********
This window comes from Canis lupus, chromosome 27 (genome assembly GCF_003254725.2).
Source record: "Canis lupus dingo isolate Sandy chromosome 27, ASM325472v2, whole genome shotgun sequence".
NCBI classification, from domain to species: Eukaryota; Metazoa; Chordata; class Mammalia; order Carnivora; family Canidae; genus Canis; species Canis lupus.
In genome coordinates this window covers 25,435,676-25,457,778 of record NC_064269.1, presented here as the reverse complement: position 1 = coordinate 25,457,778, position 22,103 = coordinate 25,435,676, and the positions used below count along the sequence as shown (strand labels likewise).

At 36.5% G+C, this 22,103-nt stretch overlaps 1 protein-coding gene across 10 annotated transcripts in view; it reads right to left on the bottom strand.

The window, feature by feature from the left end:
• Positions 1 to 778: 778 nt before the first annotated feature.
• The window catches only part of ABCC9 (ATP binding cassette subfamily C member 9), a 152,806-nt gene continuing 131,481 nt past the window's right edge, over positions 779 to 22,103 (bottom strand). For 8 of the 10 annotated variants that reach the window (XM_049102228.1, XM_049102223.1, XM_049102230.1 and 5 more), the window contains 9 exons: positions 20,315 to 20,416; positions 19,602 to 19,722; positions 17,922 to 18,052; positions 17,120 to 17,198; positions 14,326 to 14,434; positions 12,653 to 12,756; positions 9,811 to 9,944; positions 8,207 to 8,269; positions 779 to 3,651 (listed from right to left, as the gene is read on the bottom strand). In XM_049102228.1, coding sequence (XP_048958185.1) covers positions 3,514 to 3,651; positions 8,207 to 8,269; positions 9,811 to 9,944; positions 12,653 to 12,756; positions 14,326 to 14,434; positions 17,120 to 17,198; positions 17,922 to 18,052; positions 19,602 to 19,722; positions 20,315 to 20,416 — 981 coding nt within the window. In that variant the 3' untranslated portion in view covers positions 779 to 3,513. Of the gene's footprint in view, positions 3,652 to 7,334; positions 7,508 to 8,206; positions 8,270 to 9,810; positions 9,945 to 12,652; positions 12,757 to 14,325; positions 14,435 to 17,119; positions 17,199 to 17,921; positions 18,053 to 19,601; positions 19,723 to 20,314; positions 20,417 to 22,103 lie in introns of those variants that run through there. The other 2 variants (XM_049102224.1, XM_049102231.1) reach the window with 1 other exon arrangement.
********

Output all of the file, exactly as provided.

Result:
This window comes from Canis lupus, chromosome 27 (genome assembly GCF_003254725.2).
Source record: "Canis lupus dingo isolate Sandy chromosome 27, ASM325472v2, whole genome shotgun sequence".
NCBI classification, from domain to species: Eukaryota; Metazoa; Chordata; class Mammalia; order Carnivora; family Canidae; genus Canis; species Canis lupus.
In genome coordinates this window covers 25,435,676-25,457,778 of record NC_064269.1, presented here as the reverse complement: position 1 = coordinate 25,457,778, position 22,103 = coordinate 25,435,676, and the positions used below count along the sequence as shown (strand labels likewise).

At 36.5% G+C, this 22,103-nt stretch overlaps 1 protein-coding gene across 10 annotated transcripts in view; it reads right to left on the bottom strand.

The window, feature by feature from the left end:
• Positions 1 to 778: 778 nt before the first annotated feature.
• The window catches only part of ABCC9 (ATP binding cassette subfamily C member 9), a 152,806-nt gene continuing 131,481 nt past the window's right edge, over positions 779 to 22,103 (bottom strand). For 8 of the 10 annotated variants that reach the window (XM_049102228.1, XM_049102223.1, XM_049102230.1 and 5 more), the window contains 9 exons: positions 20,315 to 20,416; positions 19,602 to 19,722; positions 17,922 to 18,052; positions 17,120 to 17,198; positions 14,326 to 14,434; positions 12,653 to 12,756; positions 9,811 to 9,944; positions 8,207 to 8,269; positions 779 to 3,651 (listed from right to left, as the gene is read on the bottom strand). In XM_049102228.1, coding sequence (XP_048958185.1) covers positions 3,514 to 3,651; positions 8,207 to 8,269; positions 9,811 to 9,944; positions 12,653 to 12,756; positions 14,326 to 14,434; positions 17,120 to 17,198; positions 17,922 to 18,052; positions 19,602 to 19,722; positions 20,315 to 20,416 — 981 coding nt within the window. In that variant the 3' untranslated portion in view covers positions 779 to 3,513. Of the gene's footprint in view, positions 3,652 to 7,334; positions 7,508 to 8,206; positions 8,270 to 9,810; positions 9,945 to 12,652; positions 12,757 to 14,325; positions 14,435 to 17,119; positions 17,199 to 17,921; positions 18,053 to 19,601; positions 19,723 to 20,314; positions 20,417 to 22,103 lie in introns of those variants that run through there. The other 2 variants (XM_049102224.1, XM_049102231.1) reach the window with 1 other exon arrangement.